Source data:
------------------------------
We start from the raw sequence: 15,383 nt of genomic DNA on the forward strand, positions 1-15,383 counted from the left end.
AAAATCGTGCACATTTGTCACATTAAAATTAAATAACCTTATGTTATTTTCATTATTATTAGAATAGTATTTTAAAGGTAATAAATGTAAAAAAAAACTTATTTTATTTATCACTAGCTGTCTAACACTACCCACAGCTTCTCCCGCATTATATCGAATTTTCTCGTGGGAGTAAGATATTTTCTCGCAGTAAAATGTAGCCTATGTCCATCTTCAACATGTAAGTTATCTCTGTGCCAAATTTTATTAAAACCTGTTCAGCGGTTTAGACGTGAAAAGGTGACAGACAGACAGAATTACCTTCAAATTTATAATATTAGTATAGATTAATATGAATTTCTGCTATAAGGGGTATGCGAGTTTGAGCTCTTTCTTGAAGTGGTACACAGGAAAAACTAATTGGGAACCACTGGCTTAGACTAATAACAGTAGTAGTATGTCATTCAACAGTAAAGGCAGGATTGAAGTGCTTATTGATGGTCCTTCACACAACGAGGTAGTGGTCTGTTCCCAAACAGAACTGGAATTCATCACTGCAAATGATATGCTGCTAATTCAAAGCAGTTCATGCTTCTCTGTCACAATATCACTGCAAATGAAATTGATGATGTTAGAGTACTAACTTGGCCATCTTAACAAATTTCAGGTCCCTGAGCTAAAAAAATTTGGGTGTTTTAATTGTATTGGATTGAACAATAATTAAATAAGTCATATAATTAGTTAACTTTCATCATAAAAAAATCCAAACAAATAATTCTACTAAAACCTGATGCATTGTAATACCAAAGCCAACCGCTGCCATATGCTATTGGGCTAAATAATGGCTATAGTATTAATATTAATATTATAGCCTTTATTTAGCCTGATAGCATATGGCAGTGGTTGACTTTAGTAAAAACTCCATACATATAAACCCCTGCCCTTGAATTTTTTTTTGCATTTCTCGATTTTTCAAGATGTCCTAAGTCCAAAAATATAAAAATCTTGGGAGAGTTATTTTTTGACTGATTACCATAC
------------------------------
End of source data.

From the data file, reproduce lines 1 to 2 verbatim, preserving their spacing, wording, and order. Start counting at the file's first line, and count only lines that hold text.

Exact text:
We start from the raw sequence: 15,383 nt of genomic DNA on the forward strand, positions 1-15,383 counted from the left end.
AAAATCGTGCACATTTGTCACATTAAAATTAAATAACCTTATGTTATTTTCATTATTATTAGAATAGTATTTTAAAGGTAATAAATGTAAAAAAAAACTTATTTTATTTATCACTAGCTGTCTAACACTACCCACAGCTTCTCCCGCATTATATCGAATTTTCTCGTGGGAGTAAGATATTTTCTCGCAGTAAAATGTAGCCTATGTCCATCTTCAACATGTAAGTTATCTCTGTGCCAAATTTTATTAAAACCTGTTCAGCGGTTTAGACGTGAAAAGGTGACAGACAGACAGAATTACCTTCAAATTTATAATATTAGTATAGATTAATATGAATTTCTGCTATAAGGGGTATGCGAGTTTGAGCTCTTTCTTGAAGTGGTACACAGGAAAAACTAATTGGGAACCACTGGCTTAGACTAATAACAGTAGTAGTATGTCATTCAACAGTAAAGGCAGGATTGAAGTGCTTATTGATGGTCCTTCACACAACGAGGTAGTGGTCTGTTCCCAAACAGAACTGGAATTCATCACTGCAAATGATATGCTGCTAATTCAAAGCAGTTCATGCTTCTCTGTCACAATATCACTGCAAATGAAATTGATGATGTTAGAGTACTAACTTGGCCATCTTAACAAATTTCAGGTCCCTGAGCTAAAAAAATTTGGGTGTTTTAATTGTATTGGATTGAACAATAATTAAATAAGTCATATAATTAGTTAACTTTCATCATAAAAAAATCCAAACAAATAATTCTACTAAAACCTGATGCATTGTAATACCAAAGCCAACCGCTGCCATATGCTATTGGGCTAAATAATGGCTATAGTATTAATATTAATATTATAGCCTTTATTTAGCCTGATAGCATATGGCAGTGGTTGACTTTAGTAAAAACTCCATACATATAAACCCCTGCCCTTGAATTTTTTTTTGCATTTCTCGATTTTTCAAGATGTCCTAAGTCCAAAAATATAAAAATCTTGGGAGAGTTATTTTTTGACTGATTACCATAC